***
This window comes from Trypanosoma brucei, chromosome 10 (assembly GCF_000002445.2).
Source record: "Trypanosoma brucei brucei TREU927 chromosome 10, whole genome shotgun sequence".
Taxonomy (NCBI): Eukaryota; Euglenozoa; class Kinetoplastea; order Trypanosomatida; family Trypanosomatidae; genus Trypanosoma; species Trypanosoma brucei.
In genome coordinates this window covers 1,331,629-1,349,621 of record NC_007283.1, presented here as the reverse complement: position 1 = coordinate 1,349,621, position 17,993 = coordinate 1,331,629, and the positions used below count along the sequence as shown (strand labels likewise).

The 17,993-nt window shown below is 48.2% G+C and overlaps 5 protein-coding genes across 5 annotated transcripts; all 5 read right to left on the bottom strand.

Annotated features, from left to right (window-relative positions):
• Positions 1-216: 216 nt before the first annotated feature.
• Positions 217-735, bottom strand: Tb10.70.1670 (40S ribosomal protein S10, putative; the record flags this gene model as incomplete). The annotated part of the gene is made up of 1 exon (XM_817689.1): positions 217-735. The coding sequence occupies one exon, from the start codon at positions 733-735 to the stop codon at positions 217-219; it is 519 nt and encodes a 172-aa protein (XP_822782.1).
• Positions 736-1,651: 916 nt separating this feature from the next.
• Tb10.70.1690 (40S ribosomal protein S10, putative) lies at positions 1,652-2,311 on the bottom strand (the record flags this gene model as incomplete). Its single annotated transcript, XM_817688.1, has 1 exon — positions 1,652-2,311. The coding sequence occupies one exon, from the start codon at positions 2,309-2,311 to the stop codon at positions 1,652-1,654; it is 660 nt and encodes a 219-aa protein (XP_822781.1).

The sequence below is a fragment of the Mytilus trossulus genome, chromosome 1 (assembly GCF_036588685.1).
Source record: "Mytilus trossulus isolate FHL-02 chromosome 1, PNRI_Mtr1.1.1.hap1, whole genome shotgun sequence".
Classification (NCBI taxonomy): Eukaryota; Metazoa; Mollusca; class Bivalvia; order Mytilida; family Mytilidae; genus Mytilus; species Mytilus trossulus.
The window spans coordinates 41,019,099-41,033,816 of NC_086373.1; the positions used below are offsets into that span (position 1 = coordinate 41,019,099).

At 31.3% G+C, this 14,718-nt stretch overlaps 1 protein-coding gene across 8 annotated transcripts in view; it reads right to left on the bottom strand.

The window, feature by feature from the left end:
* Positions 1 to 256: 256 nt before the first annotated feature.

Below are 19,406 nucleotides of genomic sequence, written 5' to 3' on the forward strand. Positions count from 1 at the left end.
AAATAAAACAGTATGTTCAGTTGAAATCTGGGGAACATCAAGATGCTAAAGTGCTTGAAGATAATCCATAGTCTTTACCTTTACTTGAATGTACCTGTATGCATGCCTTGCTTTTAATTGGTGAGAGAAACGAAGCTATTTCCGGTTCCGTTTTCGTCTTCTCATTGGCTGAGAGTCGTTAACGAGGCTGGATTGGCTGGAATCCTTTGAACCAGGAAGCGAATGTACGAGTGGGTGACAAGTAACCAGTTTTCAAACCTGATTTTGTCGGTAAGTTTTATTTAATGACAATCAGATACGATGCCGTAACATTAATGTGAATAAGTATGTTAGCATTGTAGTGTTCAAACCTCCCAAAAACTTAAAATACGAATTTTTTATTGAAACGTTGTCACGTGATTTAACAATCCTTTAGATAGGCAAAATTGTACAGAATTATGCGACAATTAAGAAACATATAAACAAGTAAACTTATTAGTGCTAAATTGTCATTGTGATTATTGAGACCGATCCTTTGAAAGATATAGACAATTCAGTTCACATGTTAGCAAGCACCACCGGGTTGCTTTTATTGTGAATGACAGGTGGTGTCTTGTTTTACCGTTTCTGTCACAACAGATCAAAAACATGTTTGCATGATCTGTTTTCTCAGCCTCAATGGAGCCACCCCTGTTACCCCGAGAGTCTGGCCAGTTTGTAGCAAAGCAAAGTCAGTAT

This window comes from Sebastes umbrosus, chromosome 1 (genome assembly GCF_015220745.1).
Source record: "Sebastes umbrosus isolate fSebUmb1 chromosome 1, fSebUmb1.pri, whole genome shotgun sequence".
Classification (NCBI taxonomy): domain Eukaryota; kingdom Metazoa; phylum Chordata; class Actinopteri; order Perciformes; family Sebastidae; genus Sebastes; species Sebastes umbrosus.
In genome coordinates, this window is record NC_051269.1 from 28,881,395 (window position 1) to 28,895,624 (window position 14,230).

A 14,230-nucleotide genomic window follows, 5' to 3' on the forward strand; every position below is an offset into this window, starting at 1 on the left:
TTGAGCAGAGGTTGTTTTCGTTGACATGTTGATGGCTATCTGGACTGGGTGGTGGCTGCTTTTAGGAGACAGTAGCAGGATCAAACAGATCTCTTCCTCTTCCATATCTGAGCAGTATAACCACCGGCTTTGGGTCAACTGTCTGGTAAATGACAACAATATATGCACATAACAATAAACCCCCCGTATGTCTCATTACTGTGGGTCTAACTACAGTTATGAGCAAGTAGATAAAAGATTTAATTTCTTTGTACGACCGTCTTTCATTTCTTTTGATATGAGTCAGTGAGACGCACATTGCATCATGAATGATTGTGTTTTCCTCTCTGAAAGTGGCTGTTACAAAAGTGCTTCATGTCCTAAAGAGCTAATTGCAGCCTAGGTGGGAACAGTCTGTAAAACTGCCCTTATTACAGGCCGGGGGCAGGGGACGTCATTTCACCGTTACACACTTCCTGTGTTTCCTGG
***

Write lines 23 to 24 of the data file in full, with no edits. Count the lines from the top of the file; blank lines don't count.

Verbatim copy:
In genome coordinates, this window is record NC_051269.1 from 28,881,395 (window position 1) to 28,895,624 (window position 14,230).

A 14,230-nucleotide genomic window follows, 5' to 3' on the forward strand; every position below is an offset into this window, starting at 1 on the left: